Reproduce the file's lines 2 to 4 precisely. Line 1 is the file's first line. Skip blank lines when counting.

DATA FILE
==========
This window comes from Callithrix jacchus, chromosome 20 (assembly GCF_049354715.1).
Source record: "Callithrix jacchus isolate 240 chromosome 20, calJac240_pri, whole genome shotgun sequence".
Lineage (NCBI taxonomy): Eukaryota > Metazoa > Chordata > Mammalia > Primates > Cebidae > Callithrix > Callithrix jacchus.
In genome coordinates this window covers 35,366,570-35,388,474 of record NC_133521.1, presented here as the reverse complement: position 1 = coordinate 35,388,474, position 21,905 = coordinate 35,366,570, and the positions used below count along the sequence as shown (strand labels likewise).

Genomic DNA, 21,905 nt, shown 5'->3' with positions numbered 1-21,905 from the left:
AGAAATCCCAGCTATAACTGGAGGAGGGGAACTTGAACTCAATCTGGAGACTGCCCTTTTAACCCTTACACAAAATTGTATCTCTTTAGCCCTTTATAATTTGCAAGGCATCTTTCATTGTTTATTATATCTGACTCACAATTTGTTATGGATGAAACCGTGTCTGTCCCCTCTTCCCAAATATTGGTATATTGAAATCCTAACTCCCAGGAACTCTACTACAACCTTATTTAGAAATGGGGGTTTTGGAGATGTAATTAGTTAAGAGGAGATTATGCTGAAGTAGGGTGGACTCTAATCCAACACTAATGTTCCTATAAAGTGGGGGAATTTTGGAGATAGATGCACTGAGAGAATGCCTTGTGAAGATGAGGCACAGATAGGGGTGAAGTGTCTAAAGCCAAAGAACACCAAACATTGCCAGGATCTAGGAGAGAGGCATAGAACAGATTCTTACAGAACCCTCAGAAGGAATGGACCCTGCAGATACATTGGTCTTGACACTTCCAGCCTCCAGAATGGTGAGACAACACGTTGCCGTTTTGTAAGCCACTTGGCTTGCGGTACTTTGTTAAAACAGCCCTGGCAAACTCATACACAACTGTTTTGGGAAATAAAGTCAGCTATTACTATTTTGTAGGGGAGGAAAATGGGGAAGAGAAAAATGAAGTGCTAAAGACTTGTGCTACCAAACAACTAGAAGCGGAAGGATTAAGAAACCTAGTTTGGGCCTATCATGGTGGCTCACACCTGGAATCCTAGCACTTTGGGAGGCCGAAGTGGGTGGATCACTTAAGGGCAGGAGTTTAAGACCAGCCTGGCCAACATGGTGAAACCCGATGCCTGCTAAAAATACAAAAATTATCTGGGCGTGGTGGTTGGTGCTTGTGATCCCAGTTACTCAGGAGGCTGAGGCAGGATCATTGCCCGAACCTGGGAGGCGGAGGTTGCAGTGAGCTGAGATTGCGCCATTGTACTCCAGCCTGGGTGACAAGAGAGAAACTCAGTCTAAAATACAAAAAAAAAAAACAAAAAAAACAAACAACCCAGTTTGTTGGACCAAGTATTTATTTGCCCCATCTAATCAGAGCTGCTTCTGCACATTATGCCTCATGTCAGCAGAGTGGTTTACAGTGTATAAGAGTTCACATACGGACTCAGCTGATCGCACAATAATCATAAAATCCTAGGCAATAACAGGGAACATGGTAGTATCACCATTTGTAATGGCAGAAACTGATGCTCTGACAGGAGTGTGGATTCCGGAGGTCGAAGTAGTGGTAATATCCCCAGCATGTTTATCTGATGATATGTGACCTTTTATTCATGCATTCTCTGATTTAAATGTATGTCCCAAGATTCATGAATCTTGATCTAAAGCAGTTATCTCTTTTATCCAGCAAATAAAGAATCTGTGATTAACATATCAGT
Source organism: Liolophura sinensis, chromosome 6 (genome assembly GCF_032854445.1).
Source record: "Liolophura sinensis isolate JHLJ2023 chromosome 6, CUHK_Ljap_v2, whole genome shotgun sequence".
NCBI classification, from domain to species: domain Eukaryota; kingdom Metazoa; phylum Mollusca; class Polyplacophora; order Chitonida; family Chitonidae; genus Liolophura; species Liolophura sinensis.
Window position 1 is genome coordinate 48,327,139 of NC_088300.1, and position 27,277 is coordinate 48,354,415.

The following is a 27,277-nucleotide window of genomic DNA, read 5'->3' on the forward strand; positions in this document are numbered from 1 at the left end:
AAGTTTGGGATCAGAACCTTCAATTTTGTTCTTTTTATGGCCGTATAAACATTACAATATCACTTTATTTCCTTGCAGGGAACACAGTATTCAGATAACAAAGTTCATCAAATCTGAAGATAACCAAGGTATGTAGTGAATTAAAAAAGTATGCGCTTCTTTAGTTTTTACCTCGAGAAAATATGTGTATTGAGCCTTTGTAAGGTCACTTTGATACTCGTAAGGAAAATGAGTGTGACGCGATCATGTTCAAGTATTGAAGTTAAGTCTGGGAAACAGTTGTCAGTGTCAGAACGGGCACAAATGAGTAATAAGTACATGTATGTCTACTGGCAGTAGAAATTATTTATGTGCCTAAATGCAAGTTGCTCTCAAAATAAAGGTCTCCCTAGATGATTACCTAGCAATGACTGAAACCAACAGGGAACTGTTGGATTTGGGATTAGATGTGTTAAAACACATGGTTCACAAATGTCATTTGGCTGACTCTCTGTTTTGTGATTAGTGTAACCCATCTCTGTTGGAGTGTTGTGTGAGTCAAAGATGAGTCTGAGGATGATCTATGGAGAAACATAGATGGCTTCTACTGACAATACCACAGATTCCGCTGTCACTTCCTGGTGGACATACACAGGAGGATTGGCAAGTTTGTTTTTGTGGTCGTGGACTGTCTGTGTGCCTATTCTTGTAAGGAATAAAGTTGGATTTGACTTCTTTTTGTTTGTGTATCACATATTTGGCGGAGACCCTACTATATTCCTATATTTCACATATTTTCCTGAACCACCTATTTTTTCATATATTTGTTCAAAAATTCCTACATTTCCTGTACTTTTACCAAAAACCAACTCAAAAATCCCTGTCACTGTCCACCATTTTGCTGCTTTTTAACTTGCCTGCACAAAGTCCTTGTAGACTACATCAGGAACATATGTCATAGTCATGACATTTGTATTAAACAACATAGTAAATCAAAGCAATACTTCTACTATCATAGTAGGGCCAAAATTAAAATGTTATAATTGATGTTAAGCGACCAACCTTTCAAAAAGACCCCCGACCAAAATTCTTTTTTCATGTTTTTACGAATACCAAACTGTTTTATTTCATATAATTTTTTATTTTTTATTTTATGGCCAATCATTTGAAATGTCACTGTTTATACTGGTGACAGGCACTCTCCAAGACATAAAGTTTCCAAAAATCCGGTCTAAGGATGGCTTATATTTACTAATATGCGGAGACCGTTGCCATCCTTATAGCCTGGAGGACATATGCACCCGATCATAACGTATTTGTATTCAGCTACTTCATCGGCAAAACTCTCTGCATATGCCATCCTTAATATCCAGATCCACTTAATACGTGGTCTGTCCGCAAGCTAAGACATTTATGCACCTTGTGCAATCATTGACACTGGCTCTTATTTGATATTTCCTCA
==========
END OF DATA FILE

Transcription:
Source record: "Callithrix jacchus isolate 240 chromosome 20, calJac240_pri, whole genome shotgun sequence".
Lineage (NCBI taxonomy): Eukaryota > Metazoa > Chordata > Mammalia > Primates > Cebidae > Callithrix > Callithrix jacchus.
In genome coordinates this window covers 35,366,570-35,388,474 of record NC_133521.1, presented here as the reverse complement: position 1 = coordinate 35,388,474, position 21,905 = coordinate 35,366,570, and the positions used below count along the sequence as shown (strand labels likewise).